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As advisers and clients continue to work remotely in many parts of the country, trends that started in March persist. The pandemic is causing a paradigm shift, and advisers who reenvision their practices now can position themselves for future success.
Let’s look at client events as an example. Whether it’s a big holiday party or an intimate dinner, most advisers host some type of gathering throughout the year. Socializing with clients is a proven way to enhance relationships and is often a great source of referrals, particularly when clients bring friends along.
In our new virtual world, few advisers are hosting dinners or wine tastings, and even fewer clients want to attend; instead, advisers are planning unique, scalable events that are deepening relationships in surprising ways — and, most important, getting clients talking about them. Below are a few examples and suggestions to get your creative juices flowing.
One adviser’s friend is a professional chef whose restaurant closed. The adviser developed the idea of a virtual cooking class, which turned into an enormously successful event. He had aprons printed with his logo (and a food quote) and sent them to his guests along with the invitation. He also included a list of ingredients and where to purchase them. Lastly, the adviser told clients he’d be happy to welcome their friends, too. Not only did all invitees attend, five clients asked to have friends involved. Because it was all done via Zoom, it was easy for the adviser to accommodate more guests — at no extra expense. And, as a kicker, clients have asked to do it again!
It’s worth noting that all guests came to the cooking class prepared to be pleased. Everyone knew why they weren’t together in person. They appreciated the cooking class as a welcome break from their routine and were pleased the adviser was thinking of them. The adviser confided that, though he has spent enormous amounts of time, energy, and money hosting lavish dinner parties in the past, he’s never gotten more positive feedback than he received from participants in this virtual cooking class.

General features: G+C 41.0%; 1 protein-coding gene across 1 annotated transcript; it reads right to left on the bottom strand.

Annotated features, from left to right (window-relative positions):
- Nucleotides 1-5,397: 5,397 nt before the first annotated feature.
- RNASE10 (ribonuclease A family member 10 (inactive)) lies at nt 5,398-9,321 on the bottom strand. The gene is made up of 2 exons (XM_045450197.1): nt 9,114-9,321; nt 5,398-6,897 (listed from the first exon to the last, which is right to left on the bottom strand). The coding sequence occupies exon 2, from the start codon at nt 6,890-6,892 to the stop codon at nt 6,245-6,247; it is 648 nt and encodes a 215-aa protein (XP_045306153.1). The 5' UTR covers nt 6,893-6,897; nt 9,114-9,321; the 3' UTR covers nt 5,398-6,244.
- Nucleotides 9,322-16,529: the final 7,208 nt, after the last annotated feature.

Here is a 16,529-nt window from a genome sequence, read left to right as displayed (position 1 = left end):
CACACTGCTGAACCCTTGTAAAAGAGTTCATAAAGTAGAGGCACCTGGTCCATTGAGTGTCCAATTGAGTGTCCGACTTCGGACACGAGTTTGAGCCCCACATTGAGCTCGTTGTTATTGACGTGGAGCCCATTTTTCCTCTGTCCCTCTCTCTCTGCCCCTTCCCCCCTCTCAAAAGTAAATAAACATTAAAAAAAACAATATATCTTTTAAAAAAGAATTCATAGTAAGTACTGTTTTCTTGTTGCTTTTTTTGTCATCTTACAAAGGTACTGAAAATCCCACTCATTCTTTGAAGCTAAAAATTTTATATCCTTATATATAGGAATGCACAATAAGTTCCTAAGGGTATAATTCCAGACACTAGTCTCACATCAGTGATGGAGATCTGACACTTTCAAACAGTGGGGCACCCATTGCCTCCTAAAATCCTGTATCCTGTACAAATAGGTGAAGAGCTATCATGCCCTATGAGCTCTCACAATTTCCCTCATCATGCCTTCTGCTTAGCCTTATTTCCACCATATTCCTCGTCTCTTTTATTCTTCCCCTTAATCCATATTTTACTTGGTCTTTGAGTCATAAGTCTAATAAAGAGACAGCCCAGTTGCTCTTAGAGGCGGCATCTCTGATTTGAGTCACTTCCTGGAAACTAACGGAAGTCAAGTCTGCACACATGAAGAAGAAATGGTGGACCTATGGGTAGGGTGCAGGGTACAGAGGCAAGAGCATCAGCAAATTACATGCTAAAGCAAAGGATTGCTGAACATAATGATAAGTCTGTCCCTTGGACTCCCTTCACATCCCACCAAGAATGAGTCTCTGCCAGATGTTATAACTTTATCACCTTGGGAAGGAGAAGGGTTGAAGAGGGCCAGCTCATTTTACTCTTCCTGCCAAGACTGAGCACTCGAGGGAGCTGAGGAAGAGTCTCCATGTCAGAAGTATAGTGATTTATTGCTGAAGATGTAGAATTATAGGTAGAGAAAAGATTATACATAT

Another adviser is taking advantage of the beautiful fall weather to host a photography session at a local park. She is inviting clients and their families (including pets) to join her near a pond, where a professional photographer will take portraits. Because the photographer will set up more than 6 feet away from the clients, they are comfortable with the idea — and many have expressed appreciation for a long overdue family portrait.
Appointments are scheduled 30 minutes apart, and guests are instructed to stand in waiting areas that are staggered for safety when they arrive. The adviser and a staff member will be on hand with cider, donuts and apples, and will have a chance to talk to their clients — as well as the next generation of clients — while they wait. The adviser intends to send clients a print version of the portrait, as well as a digital version in case clients want to use the photo in a holiday card — a great starting point for conversations and potential referrals. How’s that for getting creative?
[More: Prospecting events in a virtual world]
If you’re an adviser who used to conduct public seminars or workshops, these times hold great opportunities for you. You can reach large numbers of prospects with a virtual format, and, because the barrier to entry is small (prospects only need to sit in front of a computer), they might give your session a try when they ordinarily wouldn’t.
You might find other opportunities, too. For example, portfolio managers and analysts who wouldn’t normally travel to speak at your event might be willing to participate in a Zoom call. Now you’ve got an event to promote on your website, social media and elsewhere.
We’ve all felt the limitations of COVID-19 the past six months, but there are opportunities and silver linings for advisers, their practices — and their clients.
[More: Look again: Your annual goals are still within reach]
Kristine McManus is vice president and chief business development officer for practice management at Commonwealth Financial Network.